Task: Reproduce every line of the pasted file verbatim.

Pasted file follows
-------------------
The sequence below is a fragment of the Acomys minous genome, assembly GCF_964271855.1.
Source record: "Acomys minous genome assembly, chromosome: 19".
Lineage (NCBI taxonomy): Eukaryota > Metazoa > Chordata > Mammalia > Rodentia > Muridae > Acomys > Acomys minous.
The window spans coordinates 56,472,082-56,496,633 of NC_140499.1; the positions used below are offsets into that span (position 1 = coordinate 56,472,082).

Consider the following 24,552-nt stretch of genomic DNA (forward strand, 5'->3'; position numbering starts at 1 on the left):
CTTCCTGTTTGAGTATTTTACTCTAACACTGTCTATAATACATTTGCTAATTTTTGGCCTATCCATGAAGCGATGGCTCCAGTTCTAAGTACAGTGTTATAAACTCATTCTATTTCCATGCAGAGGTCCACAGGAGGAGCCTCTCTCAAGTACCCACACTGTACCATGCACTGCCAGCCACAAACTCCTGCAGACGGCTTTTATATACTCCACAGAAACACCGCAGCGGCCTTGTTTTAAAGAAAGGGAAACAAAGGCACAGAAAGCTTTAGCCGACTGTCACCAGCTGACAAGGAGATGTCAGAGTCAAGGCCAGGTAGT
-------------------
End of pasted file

The sequence below is a fragment of the Acomys minous genome, assembly GCF_964271855.1.
Source record: "Acomys minous genome assembly, chromosome: 19".
Lineage (NCBI taxonomy): Eukaryota > Metazoa > Chordata > Mammalia > Rodentia > Muridae > Acomys > Acomys minous.
The window spans coordinates 56,472,082-56,496,633 of NC_140499.1; the positions used below are offsets into that span (position 1 = coordinate 56,472,082).

Consider the following 24,552-nt stretch of genomic DNA (forward strand, 5'->3'; position numbering starts at 1 on the left):
CTTCCTGTTTGAGTATTTTACTCTAACACTGTCTATAATACATTTGCTAATTTTTGGCCTATCCATGAAGCGATGGCTCCAGTTCTAAGTACAGTGTTATAAACTCATTCTATTTCCATGCAGAGGTCCACAGGAGGAGCCTCTCTCAAGTACCCACACTGTACCATGCACTGCCAGCCACAAACTCCTGCAGACGGCTTTTATATACTCCACAGAAACACCGCAGCGGCCTTGTTTTAAAGAAAGGGAAACAAAGGCACAGAAAGCTTTAGCCGACTGTCACCAGCTGACAAGGAGATGTCAGAGTCAAGGCCAGGTAGT